Breast milk contains an average of 220 mg of calcium per day in breast milk [12]. During lactation, calcium absorption in the intestine is normal, and bone metabolic turnover is increased, while bone resorption via osteoclasts and reabsorption in the kidneys are increased to supply most of the calcium in breast milk [1]. Transient resorption and demineralization of the maternal skeleton appear to be the primary mechanisms by which lactating women meet these calcium requirements [1]. This adaptation does not appear to require parathyroid hormone (PTH) or calcitriol, but is controlled by the combined effects of increased circulating concentrations of PTHrP and decreased estradiol levels [1]. During lactation, the combined effects of PTHrP (secreted by the breast) and estrogen deficiency increase skeletal resorption, reduce renal calcium losses, and raise the blood calcium, but calcium is directed into the breast milk. This decline in bone mineral density and bone strength during lactation is not inhibited by high dietary intake of calcium. The main treatment for PLO is weaning off breastfeeding. Other drug therapies such as active vitamin D, vitamin K, bisphosphonates, and PTH preparations have been reported [2]. Bisphosphonates remain in the bones for a long time and may pass through the placenta, which may affect the fetus in the subsequent pregnancy; therefore, bisphosphonates should be used cautiously in women who wish to have a baby [13]. In recent years, PTH preparations have been used to treat PLO. The PTH preparations have a limited duration of use, and there is still the question of what to use in case of PLO in the subsequent pregnancy; first-degree [2] relatives of women with PLO have been reported to have higher fracture rates [14]. The risk factors for PLO include low body weight, low BMI, and positive smoking status. Though age, BMI, smoking and family history are risk factors for PLO, the relationship is not significant in this series [9].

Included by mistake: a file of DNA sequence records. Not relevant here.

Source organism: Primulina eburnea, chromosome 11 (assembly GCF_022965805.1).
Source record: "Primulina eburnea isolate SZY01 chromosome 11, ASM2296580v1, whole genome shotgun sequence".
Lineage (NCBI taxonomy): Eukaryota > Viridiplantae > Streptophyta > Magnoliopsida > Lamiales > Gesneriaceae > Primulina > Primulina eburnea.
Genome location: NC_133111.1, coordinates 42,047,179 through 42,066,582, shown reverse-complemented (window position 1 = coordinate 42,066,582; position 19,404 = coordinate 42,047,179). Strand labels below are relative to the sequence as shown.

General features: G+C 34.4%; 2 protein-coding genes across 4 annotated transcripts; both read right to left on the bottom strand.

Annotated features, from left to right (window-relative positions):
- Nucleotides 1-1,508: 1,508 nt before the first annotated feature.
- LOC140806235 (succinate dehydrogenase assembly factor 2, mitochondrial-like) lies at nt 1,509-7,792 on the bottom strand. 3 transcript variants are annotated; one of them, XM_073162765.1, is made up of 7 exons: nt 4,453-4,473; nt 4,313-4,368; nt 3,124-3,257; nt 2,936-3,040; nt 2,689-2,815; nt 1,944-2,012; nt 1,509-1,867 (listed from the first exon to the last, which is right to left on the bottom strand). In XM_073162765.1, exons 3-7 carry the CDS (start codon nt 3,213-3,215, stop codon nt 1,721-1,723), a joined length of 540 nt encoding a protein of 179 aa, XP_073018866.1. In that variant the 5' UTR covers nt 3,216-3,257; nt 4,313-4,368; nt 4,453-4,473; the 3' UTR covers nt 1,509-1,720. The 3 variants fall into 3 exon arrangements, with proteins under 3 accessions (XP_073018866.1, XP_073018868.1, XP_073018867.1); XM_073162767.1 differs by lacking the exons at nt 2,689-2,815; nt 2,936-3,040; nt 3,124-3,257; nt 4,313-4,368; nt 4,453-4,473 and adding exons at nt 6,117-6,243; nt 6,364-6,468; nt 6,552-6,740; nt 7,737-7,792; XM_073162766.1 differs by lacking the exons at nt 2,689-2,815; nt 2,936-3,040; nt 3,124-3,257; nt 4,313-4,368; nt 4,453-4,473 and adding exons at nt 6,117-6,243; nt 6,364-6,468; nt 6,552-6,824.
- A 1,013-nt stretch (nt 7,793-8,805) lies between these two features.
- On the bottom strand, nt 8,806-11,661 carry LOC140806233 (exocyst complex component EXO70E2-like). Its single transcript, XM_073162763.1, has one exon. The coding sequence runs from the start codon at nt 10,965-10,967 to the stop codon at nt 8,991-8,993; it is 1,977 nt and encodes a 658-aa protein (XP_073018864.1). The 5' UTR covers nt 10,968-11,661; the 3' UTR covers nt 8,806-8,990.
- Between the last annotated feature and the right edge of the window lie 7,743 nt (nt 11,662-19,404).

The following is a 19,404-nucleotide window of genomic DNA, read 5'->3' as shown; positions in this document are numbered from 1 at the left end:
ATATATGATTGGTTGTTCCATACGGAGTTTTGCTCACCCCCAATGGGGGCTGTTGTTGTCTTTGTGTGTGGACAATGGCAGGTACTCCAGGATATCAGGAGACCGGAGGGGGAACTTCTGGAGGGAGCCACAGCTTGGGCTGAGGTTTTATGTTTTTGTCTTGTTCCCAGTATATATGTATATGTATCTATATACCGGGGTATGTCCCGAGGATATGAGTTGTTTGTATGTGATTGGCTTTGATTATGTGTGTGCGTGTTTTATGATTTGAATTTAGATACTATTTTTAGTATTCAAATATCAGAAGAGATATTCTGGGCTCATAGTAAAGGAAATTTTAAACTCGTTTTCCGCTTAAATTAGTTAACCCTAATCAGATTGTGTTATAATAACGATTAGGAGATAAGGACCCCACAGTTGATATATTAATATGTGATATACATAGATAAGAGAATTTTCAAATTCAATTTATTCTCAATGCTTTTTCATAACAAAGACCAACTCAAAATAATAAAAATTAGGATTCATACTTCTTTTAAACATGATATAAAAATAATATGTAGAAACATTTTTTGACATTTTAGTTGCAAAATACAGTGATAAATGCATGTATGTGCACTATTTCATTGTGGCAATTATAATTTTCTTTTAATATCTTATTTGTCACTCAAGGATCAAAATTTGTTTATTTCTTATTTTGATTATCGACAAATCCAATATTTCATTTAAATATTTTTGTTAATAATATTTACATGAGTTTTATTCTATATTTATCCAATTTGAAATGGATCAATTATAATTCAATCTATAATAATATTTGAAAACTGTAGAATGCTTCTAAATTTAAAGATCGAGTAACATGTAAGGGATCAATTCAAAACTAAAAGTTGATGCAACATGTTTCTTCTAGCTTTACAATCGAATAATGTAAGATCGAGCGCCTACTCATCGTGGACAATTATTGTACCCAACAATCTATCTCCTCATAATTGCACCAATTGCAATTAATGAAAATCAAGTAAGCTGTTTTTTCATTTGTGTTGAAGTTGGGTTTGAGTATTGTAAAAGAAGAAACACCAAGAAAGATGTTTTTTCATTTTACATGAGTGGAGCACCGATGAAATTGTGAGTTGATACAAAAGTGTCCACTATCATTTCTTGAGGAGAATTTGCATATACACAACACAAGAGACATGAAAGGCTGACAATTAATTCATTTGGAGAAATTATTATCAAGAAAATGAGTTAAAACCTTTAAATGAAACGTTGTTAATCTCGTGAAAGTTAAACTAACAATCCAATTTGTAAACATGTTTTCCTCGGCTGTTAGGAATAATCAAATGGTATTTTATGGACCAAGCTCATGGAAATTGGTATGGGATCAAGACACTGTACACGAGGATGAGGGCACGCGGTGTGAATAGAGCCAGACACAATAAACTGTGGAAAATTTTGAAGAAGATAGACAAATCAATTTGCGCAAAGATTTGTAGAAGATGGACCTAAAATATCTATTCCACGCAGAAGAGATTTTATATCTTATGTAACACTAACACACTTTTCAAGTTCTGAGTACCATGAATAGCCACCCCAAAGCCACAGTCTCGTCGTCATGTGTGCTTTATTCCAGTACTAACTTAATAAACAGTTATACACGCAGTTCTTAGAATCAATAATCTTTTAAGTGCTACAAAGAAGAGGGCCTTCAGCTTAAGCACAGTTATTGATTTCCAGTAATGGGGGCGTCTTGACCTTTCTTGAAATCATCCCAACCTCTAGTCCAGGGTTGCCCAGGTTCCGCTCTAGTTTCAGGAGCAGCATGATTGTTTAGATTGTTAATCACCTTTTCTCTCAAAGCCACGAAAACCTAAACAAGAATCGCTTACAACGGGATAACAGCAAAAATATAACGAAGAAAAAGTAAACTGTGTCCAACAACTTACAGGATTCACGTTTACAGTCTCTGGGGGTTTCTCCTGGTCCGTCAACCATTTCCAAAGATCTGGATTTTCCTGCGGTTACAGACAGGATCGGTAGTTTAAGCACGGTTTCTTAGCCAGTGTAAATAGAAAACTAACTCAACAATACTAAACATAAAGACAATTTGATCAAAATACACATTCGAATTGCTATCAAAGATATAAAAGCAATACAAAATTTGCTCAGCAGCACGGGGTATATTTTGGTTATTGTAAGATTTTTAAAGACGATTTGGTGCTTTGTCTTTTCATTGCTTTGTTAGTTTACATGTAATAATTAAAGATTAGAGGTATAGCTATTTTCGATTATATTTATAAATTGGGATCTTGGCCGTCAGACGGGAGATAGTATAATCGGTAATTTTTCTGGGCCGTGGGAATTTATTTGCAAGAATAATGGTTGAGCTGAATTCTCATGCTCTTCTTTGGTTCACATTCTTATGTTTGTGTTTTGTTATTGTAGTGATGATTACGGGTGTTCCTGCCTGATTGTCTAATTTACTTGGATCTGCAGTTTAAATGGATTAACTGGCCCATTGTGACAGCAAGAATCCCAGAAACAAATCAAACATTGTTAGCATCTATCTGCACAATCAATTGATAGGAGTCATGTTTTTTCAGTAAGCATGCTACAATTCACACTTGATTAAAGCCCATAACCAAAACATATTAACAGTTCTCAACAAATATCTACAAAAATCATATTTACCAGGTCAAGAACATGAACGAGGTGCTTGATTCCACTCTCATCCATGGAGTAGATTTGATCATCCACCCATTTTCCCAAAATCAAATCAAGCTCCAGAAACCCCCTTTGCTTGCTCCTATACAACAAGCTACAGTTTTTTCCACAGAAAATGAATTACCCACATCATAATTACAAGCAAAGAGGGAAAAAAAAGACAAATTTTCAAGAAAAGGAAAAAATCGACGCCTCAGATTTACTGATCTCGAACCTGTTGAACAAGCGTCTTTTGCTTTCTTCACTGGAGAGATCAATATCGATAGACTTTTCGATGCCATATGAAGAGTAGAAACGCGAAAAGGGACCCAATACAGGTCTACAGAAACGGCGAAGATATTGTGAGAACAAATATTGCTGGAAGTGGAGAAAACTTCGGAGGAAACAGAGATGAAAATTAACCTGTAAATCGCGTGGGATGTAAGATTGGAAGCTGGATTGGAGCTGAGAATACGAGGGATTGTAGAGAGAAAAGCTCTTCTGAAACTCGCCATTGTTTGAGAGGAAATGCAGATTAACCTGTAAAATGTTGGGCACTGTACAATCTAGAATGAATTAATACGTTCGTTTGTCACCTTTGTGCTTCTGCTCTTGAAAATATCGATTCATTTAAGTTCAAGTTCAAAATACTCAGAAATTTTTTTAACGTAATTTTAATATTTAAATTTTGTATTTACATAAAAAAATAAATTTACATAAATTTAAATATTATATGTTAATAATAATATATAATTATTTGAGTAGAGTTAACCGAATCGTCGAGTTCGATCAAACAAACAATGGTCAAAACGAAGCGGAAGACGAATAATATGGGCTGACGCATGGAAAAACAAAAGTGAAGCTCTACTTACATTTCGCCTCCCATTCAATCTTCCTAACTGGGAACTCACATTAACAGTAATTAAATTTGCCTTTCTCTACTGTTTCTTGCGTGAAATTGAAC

Long-term tocolysis of MgSO4 has been reported to cause: 1) increased urinary calcium excretion (inhibition of reabsorption); 2) hypocalcemia due to suppression of PTH secretion; and 3) decreased bone mineral density due to 1) and 2) [15]. The specific total accumulated amount of MgSO4 that decreases bone density is not well known [15]. In this study, the total accumulated dose of MgSO4 more than 1,000 g was suggested to be associated with low bone mass. We propose that a cumulative dose of more than 1,000 g of MgSO4 is a potential risk factor for PLO. Therefore, we monitored blood and urine calcium levels in cases of long-term tocolysis of MgSO4 to prevent low bone mass during pregnancy.

It has been reported that lying in bed for more than 2 weeks can decrease bone mineral density [16]. The present study suggests that rest management in preterm births may also affect bone mineral loss. To prevent and treat PLO caused by long-term tocolysis of MgSO4, these measures are necessary: 1) bone density screening; 2) physical therapy; 3) breastfeeding abstinence; and 4) calcium and vitamin D supplementation [15].

The limitation is that the exact assessment of PLO was not clear because bone mineral density was not measured before pregnancy. It is possible that the pregnant women were conceived without obtaining peak bone mass because of potential vitamin D deficiency or maternal low body weight before pregnancy.

Learning points

In conclusion, we investigated nine cases of long-term MgSO4 tocolysis and compared bone mineral loss. Long-term tocolysis using MgSO4 may be a risk factor for PLO. Further case studies are needed to determine the role of MgSO4 in osteoporosis.


None to declare.

Financial Disclosure

None to declare.

Conflict of Interest

None to declare.

Informed Consent

This study was approved by the Institutional Review Broad, and written informed consent was obtained from the patient.

Author Contributions

Emi Kondo and Eiji Shibata were responsible for the manuscript. Kazuaki Iio is first author, and wrote this paper. Tamaki Wada, Takayuki Uchimura, Yasuyuki Kinjo, Midori Murakami, and Kiyoshi Yoshino read and approved the final version of the manuscript.

Data Availability

The authors declare that data supporting the findings of this study are available within the article.


DEXA: dual-energy X-ray absorptiometry; DXA: dual X-ray energy absorptiometry; PLO: pregnancy and lactation-associated osteoporosis; PTHrP: parathyroid hormone-related protein